Introduction to Framework

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“Warming of the climate system is unequivocal, and since the 1950s, many of the observed changes are unprecedented over decades to millennia.”

—Fifth Assessment Report of the Intergovernmental Panel on Climate Change (IPCC AR5)

The primary purpose of this framework is to support the creation of country-driven, analytically rigorous low emission development strategies (LEDS). LEDS will enable countries to transition to low carbon economic development resulting in sustained growth in employment and investment, increased financial flows through carbon markets, reduced greenhouse gas (GHG) emissions, and other social, economic, and environmental benefits. A rigorous LEDS framework enables countries to:

  • Save money by deploying advanced technologies and using resources efficiently.
  • Create new industries and markets to support low emission development.
  • Mitigate the hazards posed by climate change.
  • Meet consumer demand for environmental responsibility.
  • Improve local environmental quality.
  • Reduce risk caused by uncertainty related to low emission development and environmental policy.

This website, building on a review of similar methodologies and experiences with LEDS internationally, serves as a generalized framework to guide countries through the development of LEDS. A low emissions development strategy is not a fixed process. The application of this framework must be flexible in adapting to a variety of current and projected country conditions and in complementing existing climate- and development-related programs. To enable its portability in different settings, the framework emphasizes the purpose, resources, and products of each component. Thus each country can customize its framework by selectively choosing the components and resources needed to achieve a comprehensive, integrated, and stakeholder-based action plan for high-priority sectors. The detailed steps within this framework provide a sample step-by-step process, and are provided as guidance rather than as a prescriptive method.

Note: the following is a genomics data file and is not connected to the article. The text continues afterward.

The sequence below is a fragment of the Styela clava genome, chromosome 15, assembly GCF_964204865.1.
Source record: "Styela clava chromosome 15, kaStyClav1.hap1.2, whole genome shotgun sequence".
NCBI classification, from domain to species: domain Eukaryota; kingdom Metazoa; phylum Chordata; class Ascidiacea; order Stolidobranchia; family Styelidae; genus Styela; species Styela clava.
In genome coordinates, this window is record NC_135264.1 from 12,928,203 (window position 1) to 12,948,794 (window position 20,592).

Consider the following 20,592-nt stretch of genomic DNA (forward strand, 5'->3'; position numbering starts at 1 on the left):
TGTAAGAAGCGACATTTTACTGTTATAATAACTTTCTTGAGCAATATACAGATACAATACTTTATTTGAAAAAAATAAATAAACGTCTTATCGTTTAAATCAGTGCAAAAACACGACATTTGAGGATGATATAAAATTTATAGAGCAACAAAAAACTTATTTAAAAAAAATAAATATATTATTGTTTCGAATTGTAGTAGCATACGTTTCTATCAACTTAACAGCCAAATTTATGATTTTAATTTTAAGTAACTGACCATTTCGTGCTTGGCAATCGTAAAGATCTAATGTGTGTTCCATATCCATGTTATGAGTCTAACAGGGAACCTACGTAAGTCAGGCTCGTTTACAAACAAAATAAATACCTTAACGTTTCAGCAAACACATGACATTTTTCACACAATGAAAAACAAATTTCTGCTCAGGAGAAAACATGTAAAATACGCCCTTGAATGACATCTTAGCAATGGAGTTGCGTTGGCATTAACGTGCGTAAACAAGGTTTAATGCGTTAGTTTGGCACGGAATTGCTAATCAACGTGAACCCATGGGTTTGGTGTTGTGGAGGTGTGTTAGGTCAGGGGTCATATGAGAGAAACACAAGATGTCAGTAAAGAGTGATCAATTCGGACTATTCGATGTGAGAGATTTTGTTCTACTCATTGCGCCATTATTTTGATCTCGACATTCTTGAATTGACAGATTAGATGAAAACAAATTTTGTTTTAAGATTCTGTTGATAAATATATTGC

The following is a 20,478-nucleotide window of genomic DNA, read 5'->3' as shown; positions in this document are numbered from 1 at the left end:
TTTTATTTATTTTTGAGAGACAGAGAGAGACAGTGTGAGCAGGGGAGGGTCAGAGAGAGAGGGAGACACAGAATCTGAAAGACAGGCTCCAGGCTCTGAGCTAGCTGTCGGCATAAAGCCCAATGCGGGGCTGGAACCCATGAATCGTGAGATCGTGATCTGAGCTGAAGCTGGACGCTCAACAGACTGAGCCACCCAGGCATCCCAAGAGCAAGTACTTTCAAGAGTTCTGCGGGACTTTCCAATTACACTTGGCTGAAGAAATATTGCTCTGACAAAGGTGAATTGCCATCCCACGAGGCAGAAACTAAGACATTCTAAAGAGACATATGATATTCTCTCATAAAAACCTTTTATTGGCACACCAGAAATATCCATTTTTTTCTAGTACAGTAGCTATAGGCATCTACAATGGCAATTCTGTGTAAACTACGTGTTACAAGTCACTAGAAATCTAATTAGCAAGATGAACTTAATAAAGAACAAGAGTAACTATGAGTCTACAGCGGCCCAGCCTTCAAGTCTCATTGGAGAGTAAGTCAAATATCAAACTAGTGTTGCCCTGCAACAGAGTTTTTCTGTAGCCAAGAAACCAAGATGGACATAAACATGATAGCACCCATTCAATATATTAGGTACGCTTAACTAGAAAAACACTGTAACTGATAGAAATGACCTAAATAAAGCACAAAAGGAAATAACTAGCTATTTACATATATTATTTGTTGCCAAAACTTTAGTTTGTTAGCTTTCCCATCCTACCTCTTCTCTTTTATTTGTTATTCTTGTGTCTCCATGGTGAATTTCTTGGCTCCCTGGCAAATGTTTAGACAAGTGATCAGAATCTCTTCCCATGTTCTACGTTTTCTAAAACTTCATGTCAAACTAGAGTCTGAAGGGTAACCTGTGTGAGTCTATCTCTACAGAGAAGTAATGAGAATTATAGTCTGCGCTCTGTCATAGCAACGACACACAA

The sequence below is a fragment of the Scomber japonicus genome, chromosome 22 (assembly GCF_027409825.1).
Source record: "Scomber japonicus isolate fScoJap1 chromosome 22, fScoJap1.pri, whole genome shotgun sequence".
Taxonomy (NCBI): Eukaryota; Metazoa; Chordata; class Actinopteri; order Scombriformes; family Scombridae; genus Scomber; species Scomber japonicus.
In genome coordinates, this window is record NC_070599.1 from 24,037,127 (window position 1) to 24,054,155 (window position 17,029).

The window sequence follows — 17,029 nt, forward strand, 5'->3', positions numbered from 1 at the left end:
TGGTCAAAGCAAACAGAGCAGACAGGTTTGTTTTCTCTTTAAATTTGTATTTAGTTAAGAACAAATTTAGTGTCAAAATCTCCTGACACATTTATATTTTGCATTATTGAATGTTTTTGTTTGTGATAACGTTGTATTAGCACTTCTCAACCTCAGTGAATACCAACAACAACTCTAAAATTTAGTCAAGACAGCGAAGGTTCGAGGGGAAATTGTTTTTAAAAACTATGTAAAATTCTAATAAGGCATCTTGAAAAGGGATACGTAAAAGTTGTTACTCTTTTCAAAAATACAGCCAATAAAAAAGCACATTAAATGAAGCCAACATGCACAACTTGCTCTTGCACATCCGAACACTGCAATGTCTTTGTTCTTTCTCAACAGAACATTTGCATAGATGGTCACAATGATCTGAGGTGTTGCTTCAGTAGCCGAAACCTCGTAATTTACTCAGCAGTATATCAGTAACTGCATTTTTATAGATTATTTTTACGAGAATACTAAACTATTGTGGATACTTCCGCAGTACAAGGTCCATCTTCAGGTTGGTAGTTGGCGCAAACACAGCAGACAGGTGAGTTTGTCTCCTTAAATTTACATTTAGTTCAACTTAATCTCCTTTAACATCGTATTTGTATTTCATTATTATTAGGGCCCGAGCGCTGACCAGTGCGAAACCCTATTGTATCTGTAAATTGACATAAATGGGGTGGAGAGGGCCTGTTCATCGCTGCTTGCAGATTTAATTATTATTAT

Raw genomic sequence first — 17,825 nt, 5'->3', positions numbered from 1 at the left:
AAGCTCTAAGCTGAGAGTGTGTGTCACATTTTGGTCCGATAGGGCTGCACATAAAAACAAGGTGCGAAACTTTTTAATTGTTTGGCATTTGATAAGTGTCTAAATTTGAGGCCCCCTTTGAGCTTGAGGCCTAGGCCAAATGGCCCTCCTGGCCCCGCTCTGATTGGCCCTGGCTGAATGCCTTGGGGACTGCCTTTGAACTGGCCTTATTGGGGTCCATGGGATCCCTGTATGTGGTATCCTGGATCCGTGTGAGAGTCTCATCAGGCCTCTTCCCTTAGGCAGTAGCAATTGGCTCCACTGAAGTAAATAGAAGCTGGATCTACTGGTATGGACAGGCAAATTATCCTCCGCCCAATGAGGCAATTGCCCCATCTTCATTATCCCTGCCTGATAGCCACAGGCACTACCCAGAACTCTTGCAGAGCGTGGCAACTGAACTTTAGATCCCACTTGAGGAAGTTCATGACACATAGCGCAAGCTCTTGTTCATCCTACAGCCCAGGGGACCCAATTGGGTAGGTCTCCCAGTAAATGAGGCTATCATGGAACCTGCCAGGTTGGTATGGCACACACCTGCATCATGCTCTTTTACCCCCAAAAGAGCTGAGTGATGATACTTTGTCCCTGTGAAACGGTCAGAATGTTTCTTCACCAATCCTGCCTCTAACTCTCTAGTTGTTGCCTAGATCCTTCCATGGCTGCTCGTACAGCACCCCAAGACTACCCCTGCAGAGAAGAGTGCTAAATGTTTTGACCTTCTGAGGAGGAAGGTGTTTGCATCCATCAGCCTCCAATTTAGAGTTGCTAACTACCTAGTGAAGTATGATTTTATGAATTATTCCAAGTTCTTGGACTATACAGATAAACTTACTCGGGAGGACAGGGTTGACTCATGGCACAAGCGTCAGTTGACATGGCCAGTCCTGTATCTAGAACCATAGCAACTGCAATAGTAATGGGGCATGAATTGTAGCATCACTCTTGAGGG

The framework is designed to ensure that low emission development strategies remain country-driven, focused on benefits to developing countries, and able to attract significant private sector investment. The U.S. Department of Energy and the National Renewable Energy Laboratory have developed this framework in coordination with international partners and U.S. government agencies (Agency for International Development (USAID), Department of State, Environmental Protection Agency), and Department of Agriculture. This effort supports an interagency U.S. government initiative--Enhancing Capacity for Low Emission Development Strategies--to assist developing countries with preparation and implementation of LEDS, and will continue to evolve and support this dynamic process through multiple iterations.

Qualities and Components of Low Emission Development Strategies

There is no one-size-fits-all LEDS framework. LEDS reflect a country's unique circumstances and development goals, building on existing frameworks and country progress in addressing climate change. Several cross-cutting qualities contribute to the success of a LEDS. The key essential qualities are:

  • Country-owned and country-driven
    Does a LEDS have leadership support and strong champions within the government? Does it engage and reflect diverse and balanced stakeholder input from key actors in the country? Does it feed into the country's decision-making and budgeting apparatus? Does it integrate with existing strategies and plans, and does it rely on local capacity?

  • Analytically sound
    An analytically sound LEDS relies on reproducible data that is documented, transparent, and based on accepted international standards (for example, IPCC Guidelines for GHG Inventories)

  • Comprehensive
    A LEDS is comprehensive of development objectives, sources of emissions and economic sectors, an stakeholder priorities. Development objectives may include gender equality and empowerment, sustainable growth, poverty reduction, climate resilience, economic growth, food security, etc. Stakeholders who's perspectives must be considered may include government, civil society, academia, industry, academia, the financial community, and the international community.

  • Forward looking and long term
    LEDS take into account that power plants built today will impact emissions for decades, and that avoiding undesirable technology infrastructure is a low-emissions development priority. Analytically rigorous LEDS should model lifecycle costs and benefits of all technology options.

  • Actionable
    Can the government, donors, international financial institutions, the private sector, and other stakeholders readily adopt and implement pieces of the strategy? LEDS identify specific projects for support and potential funding sources, pointing out key beneficiaries.

  • Transformative.
    A primary goal of LEDS is to double economic growth from emissions reduction. Decoupling economic growth from emissions reduction requires transformational changes in all sectors of the economy, as well as in planning processes.
Key Components of LEDS

All LEDS have the following key components:

  • National greenhouse gas emissions inventory
  • Business-as-usual development and emissions scenario(s)
  • Alternative low emission development scenarios
  • High-priority low emission development actions
  • Implementation plan
  • Framework for monitoring and evaluation